Groups gather at beaches and mountains despite social distancing
‘It’s quite stressful in an area where people are within two metres of you’
Walking the pier at Howth on Sunday with most people observing life-saving social distance. Photograph: Alan Betson
Large groups of people gathered at beaches, mountains and walking routes around the country on Sunday afternoon despite social distancing concerns and appeals from gardaí to the public to avoid such areas.
Traffic near locations including Powerscourt, Sally Gap, Glendalough and Enniskerry was extremely heavy on Sunday afternoon as people took to the mountains to go out walking during the good weather. “Please remember to practise social distancing when out and about today and avoid locations that may attract large groups of people,” An Garda Síochána said in a tweet.
Wicklow County Council announced that the upper car park at Glendalough, including the food franchises at the location, was closed from Sunday afternoon until further notice due to social distancing concerns. Likewise, car parks at Glenbarrow in the Slieve Bloom mountains, were closed until further notice.
Traffic on the route to Howth, Co Dublin, was also heavy as dozens gathered on the beach to walk their dogs, play with their children and drink alcohol with friends.
‘Having to adapt’
Barry Murphy from Sutton and his partner Susan took their children Sofia (5) and Leo (7) to the beach “to kick a ball, go for a walk and then go back home. We’re not interacting with others. It’s been surreal, we’re doing things differently and having to adapt, but on a nice day like today, you have to get out. We only had to walk from around the corner and an open space like the beach was an obvious place for us,” Mr Murphy said.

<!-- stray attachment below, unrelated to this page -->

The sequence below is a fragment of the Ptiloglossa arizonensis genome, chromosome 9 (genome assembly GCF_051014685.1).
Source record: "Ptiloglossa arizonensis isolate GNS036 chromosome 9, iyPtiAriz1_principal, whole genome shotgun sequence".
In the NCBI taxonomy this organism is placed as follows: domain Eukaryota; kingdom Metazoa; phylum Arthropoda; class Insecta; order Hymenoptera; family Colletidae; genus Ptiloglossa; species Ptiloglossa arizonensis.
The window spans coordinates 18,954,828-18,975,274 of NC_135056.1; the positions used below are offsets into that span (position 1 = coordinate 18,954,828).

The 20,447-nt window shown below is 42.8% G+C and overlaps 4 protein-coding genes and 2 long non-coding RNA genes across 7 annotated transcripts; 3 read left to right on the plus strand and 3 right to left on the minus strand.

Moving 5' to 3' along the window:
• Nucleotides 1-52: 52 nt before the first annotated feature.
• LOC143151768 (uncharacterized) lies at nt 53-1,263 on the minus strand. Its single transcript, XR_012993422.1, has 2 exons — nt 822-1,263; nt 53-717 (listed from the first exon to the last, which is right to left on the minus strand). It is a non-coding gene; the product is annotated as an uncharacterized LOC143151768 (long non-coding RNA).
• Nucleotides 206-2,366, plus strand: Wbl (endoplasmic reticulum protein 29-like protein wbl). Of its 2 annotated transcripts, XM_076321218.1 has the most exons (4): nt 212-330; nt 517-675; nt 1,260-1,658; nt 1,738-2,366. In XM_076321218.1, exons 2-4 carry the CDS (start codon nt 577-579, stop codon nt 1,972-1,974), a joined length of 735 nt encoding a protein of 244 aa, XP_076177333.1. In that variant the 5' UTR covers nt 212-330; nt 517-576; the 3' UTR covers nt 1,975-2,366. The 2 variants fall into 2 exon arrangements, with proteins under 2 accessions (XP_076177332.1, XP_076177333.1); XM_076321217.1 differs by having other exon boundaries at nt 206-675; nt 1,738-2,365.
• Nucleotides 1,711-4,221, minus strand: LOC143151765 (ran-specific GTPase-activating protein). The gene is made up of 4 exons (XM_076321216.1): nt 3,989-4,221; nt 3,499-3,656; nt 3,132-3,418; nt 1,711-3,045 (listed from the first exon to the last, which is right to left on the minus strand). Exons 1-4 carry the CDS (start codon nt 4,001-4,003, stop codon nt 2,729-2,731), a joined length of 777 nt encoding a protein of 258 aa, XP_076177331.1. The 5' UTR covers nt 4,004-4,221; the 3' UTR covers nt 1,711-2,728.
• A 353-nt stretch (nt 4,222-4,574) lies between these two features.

“Anything to get out of the house – same as everybody else here, I’d imagine. It’s been hard to keep the kids occupied,” Mr Meagan said. “But even at the minute, it’s quite stressful in an area where people are within two metres of you. You can see other people are feeling the same way,” he said, noting that other groups were keeping away from each other on the beach.
“We won’t stay too long, it’s literally just to get the kids out. It’s our daughter’s birthday today and we had to cancel her party, so we had to bring her somewhere,” Mrs Meagan added.
‘Keeping their distance’
Stephen O’Dwyer has been “sick of parks” so he took his children Alex (12) and Ella (9) to the beach for the day. “My wife and I work from home and the kids aren’t at school so it’s been hard to keep them entertained. In general, people are keeping their distance though. I haven’t had to ask anybody to step back, and the kids get it, so there have been no problems.”
Though it was predominantly families visiting the beaches, some were out to see friends or take a walk with partners.
A Dublin woman who gave her name only as Orla was out drinking in the sun with a group of five friends. “Life has been quite claustrophobic and a bit lonely, if I’m honest. I live with one other woman and I haven’t seen my parents or close friends in a long time, so I’ve found it tricky,” she said.
“This is the first time in a while I’ve met a group. Today has been gorgeous and you don’t appreciate how important it is to actually see other people. It’s tough for people’s mental health. I feel there’s a stigma as well when you do meet people, even though we’re trying to keep our distance from each other.”
For Ralph Wadzinski and his partner, the visit to the beach on Sunday was for their “mental wellness”. They avoided public transport and drove to the beach for a walk. “As much as we have a chance, we’re going outside because we might be stuck inside later. But we are keeping our distance and using our common sense,” he said.